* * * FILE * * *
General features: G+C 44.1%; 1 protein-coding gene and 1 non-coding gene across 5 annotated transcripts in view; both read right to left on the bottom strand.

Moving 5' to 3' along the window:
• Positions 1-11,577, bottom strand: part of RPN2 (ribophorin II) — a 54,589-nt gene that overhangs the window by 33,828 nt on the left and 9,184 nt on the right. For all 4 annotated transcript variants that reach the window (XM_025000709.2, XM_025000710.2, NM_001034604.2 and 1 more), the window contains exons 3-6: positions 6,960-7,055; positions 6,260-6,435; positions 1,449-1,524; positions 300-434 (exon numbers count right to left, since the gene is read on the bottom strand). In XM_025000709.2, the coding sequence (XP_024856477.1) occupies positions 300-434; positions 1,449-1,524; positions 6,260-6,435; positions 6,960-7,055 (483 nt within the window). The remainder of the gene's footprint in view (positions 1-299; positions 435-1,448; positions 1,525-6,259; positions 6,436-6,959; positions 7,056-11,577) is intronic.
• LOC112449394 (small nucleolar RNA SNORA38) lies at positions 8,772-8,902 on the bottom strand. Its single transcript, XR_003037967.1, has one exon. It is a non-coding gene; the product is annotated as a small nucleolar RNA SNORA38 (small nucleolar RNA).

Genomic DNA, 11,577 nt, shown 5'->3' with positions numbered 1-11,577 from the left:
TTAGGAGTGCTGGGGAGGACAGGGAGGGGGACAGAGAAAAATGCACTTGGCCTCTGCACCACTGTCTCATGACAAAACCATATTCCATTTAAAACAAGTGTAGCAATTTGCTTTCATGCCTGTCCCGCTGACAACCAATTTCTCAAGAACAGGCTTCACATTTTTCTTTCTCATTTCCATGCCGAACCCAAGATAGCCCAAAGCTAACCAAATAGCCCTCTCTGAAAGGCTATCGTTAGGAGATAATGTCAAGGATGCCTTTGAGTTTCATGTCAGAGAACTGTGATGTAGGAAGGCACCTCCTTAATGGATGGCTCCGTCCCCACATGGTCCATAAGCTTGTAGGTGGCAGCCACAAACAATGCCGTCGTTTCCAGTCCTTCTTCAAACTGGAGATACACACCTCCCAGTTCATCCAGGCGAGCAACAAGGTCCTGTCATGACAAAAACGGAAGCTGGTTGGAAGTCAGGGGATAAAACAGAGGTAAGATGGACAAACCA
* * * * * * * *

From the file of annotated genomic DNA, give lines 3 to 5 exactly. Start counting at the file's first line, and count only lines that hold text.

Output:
• Positions 1-11,577, bottom strand: part of RPN2 (ribophorin II) — a 54,589-nt gene that overhangs the window by 33,828 nt on the left and 9,184 nt on the right. For all 4 annotated transcript variants that reach the window (XM_025000709.2, XM_025000710.2, NM_001034604.2 and 1 more), the window contains exons 3-6: positions 6,960-7,055; positions 6,260-6,435; positions 1,449-1,524; positions 300-434 (exon numbers count right to left, since the gene is read on the bottom strand). In XM_025000709.2, the coding sequence (XP_024856477.1) occupies positions 300-434; positions 1,449-1,524; positions 6,260-6,435; positions 6,960-7,055 (483 nt within the window). The remainder of the gene's footprint in view (positions 1-299; positions 435-1,448; positions 1,525-6,259; positions 6,436-6,959; positions 7,056-11,577) is intronic.
• LOC112449394 (small nucleolar RNA SNORA38) lies at positions 8,772-8,902 on the bottom strand. Its single transcript, XR_003037967.1, has one exon. It is a non-coding gene; the product is annotated as a small nucleolar RNA SNORA38 (small nucleolar RNA).

Genomic DNA, 11,577 nt, shown 5'->3' with positions numbered 1-11,577 from the left: